New Delhi: Activists have expressed disappointment over a recent Supreme Court judgment on the timely payment of wages under the Mahatma Gandhi National Rural Employment Guarantee Act (MGNREGA). The judgment, delivered on May 18, was delivered in response to a petition filed by NGO Swaraj Abhiyan.
According to activists who are part of the NREGA Sangharsh Morcha, the “much awaited Supreme Court judgement in the Swaraj Abhiyan PIL has let down millions of National Rural Employment Guarantee Act (NREGA) workers – the most marginalised citizens of India who need employment and social security. The court has ignored the wealth of evidence against the brazen violations of the legal entitlements of NREGA workers and has allowed the Central government to get away with a series fallacious interpretations of the employment guarantee act”.
In 2015, Swaraj Abhiyan had filed a public interest litigation asking the court to intervene on three issues related to the Act: reduction in funds for the programme by using an ‘approved labour budget’; delays in wage and compensation payment; and the lack of social audits.
By setting pre-approved labour budgets, the Centre had said that states will be unable to create work under the MGNREGA if the employment generated crosses the budget outlay. The petitioners said this went against the spirit of the Act, which says work should be created whenever there is demand. The bench, though, said it did not agree with this assessment, as “the Central Government is statutorily empowered to scrutinize and assess the funds to be released to the State Governments and Union Territory Administrations for the purposes of the Act”. The Centre also argued that it often releases funds over and above the labour budget when states need it. The court said that since no state has said they are not receiving enough funds or are facing an arbitrary cap, the petitioners were not in a position to raise that complaint.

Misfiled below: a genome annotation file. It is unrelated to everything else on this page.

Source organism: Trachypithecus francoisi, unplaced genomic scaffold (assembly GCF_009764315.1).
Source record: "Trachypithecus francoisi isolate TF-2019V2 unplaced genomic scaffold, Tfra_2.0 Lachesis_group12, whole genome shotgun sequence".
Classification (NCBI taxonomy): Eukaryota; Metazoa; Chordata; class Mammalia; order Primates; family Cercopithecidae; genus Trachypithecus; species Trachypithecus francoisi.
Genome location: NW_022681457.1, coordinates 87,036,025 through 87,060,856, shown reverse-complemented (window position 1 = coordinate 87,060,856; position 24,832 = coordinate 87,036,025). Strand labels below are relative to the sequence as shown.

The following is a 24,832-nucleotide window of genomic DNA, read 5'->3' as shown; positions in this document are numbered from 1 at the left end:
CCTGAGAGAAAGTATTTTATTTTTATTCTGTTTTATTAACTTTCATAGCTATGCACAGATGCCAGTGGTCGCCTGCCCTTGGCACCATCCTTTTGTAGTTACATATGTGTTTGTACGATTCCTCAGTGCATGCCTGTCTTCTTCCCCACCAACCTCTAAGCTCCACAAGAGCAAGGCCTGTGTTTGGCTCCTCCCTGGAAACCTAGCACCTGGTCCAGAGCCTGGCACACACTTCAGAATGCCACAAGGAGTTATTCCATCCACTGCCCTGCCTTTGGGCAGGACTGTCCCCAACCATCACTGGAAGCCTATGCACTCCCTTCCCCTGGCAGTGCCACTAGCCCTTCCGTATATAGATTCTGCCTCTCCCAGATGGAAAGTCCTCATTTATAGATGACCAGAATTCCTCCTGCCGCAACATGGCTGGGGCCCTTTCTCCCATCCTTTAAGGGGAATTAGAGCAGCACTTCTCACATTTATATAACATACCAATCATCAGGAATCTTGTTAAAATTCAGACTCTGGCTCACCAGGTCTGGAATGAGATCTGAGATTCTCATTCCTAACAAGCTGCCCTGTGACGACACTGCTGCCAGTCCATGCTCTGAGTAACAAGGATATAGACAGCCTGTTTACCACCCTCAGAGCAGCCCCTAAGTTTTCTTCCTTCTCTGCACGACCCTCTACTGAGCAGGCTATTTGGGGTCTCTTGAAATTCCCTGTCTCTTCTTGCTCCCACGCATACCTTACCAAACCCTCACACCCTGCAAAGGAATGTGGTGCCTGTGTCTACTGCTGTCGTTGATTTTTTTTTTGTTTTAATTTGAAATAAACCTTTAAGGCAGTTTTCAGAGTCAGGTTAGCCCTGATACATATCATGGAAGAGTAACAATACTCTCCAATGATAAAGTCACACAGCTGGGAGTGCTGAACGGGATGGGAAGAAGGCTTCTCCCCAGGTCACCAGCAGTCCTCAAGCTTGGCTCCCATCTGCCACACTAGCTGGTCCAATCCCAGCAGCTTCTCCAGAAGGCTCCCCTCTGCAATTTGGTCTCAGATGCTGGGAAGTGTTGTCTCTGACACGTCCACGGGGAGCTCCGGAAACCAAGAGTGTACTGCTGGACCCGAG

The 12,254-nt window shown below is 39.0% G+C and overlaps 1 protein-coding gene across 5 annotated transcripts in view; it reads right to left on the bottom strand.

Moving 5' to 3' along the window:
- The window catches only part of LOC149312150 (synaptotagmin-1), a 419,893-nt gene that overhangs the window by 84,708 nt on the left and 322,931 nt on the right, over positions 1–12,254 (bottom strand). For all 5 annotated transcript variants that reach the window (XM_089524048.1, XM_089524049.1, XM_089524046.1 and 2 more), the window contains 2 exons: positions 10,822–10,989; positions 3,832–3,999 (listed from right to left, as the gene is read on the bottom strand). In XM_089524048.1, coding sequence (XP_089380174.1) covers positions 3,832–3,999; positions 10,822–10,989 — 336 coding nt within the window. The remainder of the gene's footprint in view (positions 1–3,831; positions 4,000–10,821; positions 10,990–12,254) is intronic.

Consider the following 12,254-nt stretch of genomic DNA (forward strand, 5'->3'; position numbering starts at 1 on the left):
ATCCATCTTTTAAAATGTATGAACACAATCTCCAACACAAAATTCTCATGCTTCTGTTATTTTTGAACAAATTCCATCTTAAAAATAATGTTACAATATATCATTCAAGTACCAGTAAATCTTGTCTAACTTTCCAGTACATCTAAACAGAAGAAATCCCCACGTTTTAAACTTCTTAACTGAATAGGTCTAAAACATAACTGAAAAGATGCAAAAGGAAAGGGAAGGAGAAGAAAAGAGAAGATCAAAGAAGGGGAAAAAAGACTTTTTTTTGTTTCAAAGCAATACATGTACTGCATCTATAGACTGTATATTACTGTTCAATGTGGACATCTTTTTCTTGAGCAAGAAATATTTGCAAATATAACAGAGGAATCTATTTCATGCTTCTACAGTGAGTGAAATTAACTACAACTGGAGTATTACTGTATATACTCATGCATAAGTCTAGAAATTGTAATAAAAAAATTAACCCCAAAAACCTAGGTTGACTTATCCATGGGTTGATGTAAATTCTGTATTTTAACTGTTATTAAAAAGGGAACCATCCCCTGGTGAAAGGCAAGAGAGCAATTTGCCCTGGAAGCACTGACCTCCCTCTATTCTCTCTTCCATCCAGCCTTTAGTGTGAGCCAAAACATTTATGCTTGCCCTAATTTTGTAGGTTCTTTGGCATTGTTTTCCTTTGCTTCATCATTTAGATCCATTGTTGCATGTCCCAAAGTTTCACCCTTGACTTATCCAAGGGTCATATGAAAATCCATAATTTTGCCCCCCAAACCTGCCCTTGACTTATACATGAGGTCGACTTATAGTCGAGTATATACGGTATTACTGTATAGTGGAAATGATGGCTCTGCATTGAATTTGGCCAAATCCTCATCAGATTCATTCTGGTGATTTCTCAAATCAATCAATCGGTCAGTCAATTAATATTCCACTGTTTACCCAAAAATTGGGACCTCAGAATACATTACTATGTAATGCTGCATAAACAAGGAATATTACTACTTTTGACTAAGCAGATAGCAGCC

The NREGA Sangharsh Morcha, however, feels that it is difficult to approve a labour budget in advance and predict how much demand there will be. They have said in a statement:
The Central Government had argued that as some states are unable to fully utilise their labour budget, there is a need to rationalizing the funds allocated to them. In doing so, it fails to acknowledge that the labour budget is only an estimate of the projected demand for work in the coming financial year. First, it is impossible for anyone to accurately predict the demand for NREGA work, as it depends on various factors such as availability of alternative employment, wage revisions and crop yield. Second, early throttling of funds through “approved labour budget” causes the field functionaries to use it as a central order to not register work of labourers. Third, the inability of states to spend the entire funds allocated to them does not cause any loss to the public exchequer, as allocations for the subsequent year are based on the balance money available to states. Finally, from a moral standpoint, it’s unfair to make the most vulnerable wait for funds to trickle in to get work instead of getting work proactively.
The activists were happy with some parts of the judgment – including the court’s direction to the Centre to pay wages on time. However, they have argued that the order would have been more effective if the bench had given clear directives on clearing pending payments and explicitly holding the Centre accountable for delayed payments made to states. Also bringing up alleged non-compliance with previous judgments, the statement said:
“The Morcha and PAEG are also disappointed by the failure of the Court to take cognizance of the brazen violations of its earlier orders in this case. On 13 May 2016, the court had ordered the government to release adequate funds for timely payment of wages, pay compensation to workers who receive their wages with delays, increase the scale of employment and ensure the effective functioning of state and central employment guarantee councils.”